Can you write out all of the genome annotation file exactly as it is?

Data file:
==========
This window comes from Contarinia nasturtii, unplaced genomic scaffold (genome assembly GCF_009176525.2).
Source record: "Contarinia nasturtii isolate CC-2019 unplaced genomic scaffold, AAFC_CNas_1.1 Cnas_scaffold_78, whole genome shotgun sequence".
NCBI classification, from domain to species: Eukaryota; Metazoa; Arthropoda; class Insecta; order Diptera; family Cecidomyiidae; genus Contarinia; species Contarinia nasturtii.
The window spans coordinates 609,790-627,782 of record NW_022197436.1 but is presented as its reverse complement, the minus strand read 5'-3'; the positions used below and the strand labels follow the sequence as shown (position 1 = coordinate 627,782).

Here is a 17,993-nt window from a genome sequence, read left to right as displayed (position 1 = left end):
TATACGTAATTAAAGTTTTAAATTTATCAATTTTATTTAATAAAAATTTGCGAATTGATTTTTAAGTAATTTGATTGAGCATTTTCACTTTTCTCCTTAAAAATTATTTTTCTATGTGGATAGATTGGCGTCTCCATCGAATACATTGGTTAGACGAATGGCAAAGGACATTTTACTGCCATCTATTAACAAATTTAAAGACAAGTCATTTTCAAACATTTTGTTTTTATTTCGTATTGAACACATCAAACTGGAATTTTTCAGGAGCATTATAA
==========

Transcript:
This window comes from Contarinia nasturtii, unplaced genomic scaffold (genome assembly GCF_009176525.2).
Source record: "Contarinia nasturtii isolate CC-2019 unplaced genomic scaffold, AAFC_CNas_1.1 Cnas_scaffold_78, whole genome shotgun sequence".
NCBI classification, from domain to species: Eukaryota; Metazoa; Arthropoda; class Insecta; order Diptera; family Cecidomyiidae; genus Contarinia; species Contarinia nasturtii.
The window spans coordinates 609,790-627,782 of record NW_022197436.1 but is presented as its reverse complement, the minus strand read 5'-3'; the positions used below and the strand labels follow the sequence as shown (position 1 = coordinate 627,782).

Here is a 17,993-nt window from a genome sequence, read left to right as displayed (position 1 = left end):
TATACGTAATTAAAGTTTTAAATTTATCAATTTTATTTAATAAAAATTTGCGAATTGATTTTTAAGTAATTTGATTGAGCATTTTCACTTTTCTCCTTAAAAATTATTTTTCTATGTGGATAGATTGGCGTCTCCATCGAATACATTGGTTAGACGAATGGCAAAGGACATTTTACTGCCATCTATTAACAAATTTAAAGACAAGTCATTTTCAAACATTTTGTTTTTATTTCGTATTGAACACATCAAACTGGAATTTTTCAGGAGCATTATAA